# Factstone Benchmark

Factstone Benchmark

Amtel has announced that it will release a 128-bit computer chip by 2010, a 256-bit computer by 2020, and so on, continuing its strategy of doubling the word-size every ten years. (Amtel released a 64-bit computer in 2000, a 32-bit computer in 1990, a 16-bit computer in 1980, an 8-bit computer in 1970, and a 4-bit computer, its first, in 1960.)

Amtel will use a new benchmark - the Factstone - to advertise the vastly improved capacity of its new chips. The Factstone rating is defined to be the largest integer n such that n! can be represented as an unsigned integer in a computer word.

Given a year 1960 ≤ y ≤ 2160, what will be the Factstone rating of Amtel's most recently released chip?

There are several test cases. For each test case, there is one line of input containing y. A line containing 0 follows the last test case. For each test case, output a line giving the Factstone rating.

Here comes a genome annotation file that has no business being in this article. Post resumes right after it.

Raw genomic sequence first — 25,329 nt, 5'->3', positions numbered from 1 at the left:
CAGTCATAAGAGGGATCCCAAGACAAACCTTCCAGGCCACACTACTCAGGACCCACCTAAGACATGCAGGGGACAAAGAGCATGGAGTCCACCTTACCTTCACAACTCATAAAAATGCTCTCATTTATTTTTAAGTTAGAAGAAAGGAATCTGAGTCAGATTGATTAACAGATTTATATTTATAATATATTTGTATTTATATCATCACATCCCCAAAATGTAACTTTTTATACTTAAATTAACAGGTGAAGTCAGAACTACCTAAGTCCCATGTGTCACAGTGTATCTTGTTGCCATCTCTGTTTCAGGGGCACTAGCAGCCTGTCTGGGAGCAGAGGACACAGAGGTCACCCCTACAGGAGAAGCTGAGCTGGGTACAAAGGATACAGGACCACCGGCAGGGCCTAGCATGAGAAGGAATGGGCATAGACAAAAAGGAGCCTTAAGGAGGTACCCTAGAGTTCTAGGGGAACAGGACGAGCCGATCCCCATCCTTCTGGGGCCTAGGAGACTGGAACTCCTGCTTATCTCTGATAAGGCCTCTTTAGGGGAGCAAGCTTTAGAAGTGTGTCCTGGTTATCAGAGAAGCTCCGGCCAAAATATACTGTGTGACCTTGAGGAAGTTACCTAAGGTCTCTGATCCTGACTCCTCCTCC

``````1960
1981
0
``````

``````3
8
``````

``````#include<stdio.h>
#include<math.h>
int main()
{
int y,i;
double sum;
while(scanf("%d",&y)!=EOF,y)
{
sum=0;
if(y==1960)
printf("3\n");
else
{
for(i=1;;i++)
{
sum+=log10(i)/log10(2);
if(sum>pow(2,(y-1960)/10+2))
break;
}
printf("%d\n",i-1);
}
}
return 0;
}``````

``````#include <iostream>
#include <cmath>
#define MAX 21
using namespace std;
int f[MAX];
int g[MAX];
int main()
{
int i;
f[0]=1<<2;
g[0]=3;
for(i=1;i<MAX;i++)
{
f[i]=f[i-1]<<1;
int m=f[i];
double sum=0;
int base=2;
while(sum+log2(base)<=m)
{
sum+=log2(base);
base++;
}
g[i]=base-1;
}
int n;
while(cin>>n&&n)
{
int t=(n-1960)/10;
cout<<g[t]<<endl;
}
return 0;
}
``````